Do You Reid Me? Matt Reid Turns It Around

Do You Reid Me? Matt Reid Turns It Around In Burnie

He entered the tourney on a six-match losing streak and proceeded to win five matches, clinch the championship and attain a personal best ranking in the process. Not a bad effort. As ever, Aceland Tennis has all the details of that match and all things Aussie.

Lastly, a special mention goes out to former University of Virginia standout Jarmere Jenkins, who showed some scorching form in Burnie, making it to the semis before he burned out vs. Hiroki Moriya. Earlier last week I was pointed to this terrific Q&A with the erstwhile ITA National Player of the Year.

The Rankings Door Is Now A Jar (photo by UVA Athletics)

The Rankings Door Is Now A Jar (photo by UVA Athletics)

In the above-linked article Jenkins says, “Being an elite athlete is all about how well you’re willing to suffer.” In his remarkable 6-2 6-7(7) 7-6(13) quarterfinal win against Matthew Barton, in which he recovered from a double fault at match point in a second set that he eventually lost, Jenkins seemed to really put those words to the test, earning an eventual career high ranking in the process.

*my second least favorite phrase in tennis, just behind “Red Foo**”

**which is my second least favorite color of Foo, just behind brown

***pronounced “knocked down”, of course. Why? What were you thinking it was?

One On One With Rising Star Kyle Edmund

Ahead of his semifinal match on Saturday versus Isak Arvidsson, I caught up with my third Player to Watch for 2014, 19-year-old British up-and-comer Kyle Edmund, at the Midtown Athletic Club in Weston, FL. We talked about his selection for the upcoming Davis Cup clash with the United States. Also: tennis drills, lessons learned and life on the road.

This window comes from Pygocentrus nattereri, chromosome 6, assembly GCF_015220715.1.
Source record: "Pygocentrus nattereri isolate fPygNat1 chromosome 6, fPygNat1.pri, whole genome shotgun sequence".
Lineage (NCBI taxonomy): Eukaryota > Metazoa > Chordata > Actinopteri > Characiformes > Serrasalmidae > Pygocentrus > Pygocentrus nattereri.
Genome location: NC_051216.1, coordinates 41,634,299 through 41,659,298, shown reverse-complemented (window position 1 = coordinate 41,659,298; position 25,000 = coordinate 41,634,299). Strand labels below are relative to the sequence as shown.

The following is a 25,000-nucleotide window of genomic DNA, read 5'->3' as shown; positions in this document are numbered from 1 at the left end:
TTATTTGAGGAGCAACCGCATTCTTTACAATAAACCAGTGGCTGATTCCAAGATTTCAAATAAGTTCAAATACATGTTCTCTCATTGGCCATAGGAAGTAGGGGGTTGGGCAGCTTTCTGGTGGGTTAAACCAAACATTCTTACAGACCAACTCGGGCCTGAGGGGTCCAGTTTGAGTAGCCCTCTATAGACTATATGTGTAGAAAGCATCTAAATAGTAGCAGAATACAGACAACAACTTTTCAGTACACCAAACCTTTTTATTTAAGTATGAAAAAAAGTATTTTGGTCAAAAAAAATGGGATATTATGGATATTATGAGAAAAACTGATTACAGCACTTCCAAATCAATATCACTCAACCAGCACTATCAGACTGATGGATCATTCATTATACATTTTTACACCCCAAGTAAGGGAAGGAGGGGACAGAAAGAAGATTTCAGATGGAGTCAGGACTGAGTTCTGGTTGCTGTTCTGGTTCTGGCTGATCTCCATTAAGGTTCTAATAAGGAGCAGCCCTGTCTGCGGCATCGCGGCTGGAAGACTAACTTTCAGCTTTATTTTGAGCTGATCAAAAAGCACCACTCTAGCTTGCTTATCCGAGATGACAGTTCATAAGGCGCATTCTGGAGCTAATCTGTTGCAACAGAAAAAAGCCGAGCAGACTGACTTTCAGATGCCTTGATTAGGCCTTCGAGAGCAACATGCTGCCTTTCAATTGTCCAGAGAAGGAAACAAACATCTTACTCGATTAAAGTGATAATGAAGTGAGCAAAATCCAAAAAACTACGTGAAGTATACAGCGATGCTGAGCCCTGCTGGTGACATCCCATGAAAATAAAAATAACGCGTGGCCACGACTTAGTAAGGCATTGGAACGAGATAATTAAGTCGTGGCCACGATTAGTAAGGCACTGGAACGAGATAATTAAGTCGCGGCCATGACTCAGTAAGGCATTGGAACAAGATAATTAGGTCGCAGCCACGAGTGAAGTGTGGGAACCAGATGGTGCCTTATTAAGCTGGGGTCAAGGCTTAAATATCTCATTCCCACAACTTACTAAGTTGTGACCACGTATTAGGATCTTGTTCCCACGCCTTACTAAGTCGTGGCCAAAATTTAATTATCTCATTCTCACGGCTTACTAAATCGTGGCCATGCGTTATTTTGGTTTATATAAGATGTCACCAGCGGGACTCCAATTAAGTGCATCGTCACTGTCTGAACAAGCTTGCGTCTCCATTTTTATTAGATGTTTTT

As ever, he has a lot of intelligent things to say.

Challenger Tennis: Congrats on your Davis Cup selection, what is this — the third team for you?

Edmund: Thanks. Yeah, the other two, I wasn’t in the squad or team. I was just there as like a hitter. So that was obviously against Russia and Croatia, but this is the first time I’ve actually been named on the team, which is a great feeling for me. The only one who’s definitely gonna play is Andy [Murray], so the other spots are still sort of open to play.

Obviously, it’s Dom Inglot and Colin Fleming for the doubles, and then it’s between me and James Ward for singles. So the playing spots are still not 100 percent, but to be there and for Great Britain to be in the World Group — I think the last time we won a World Group match was like 1980-something, so it’s a long time. To be there is definitely going to be a great experience.

Challenger Tennis: For sure. Have you seen pictures of the court construction as it’s being laid down in Petco Park?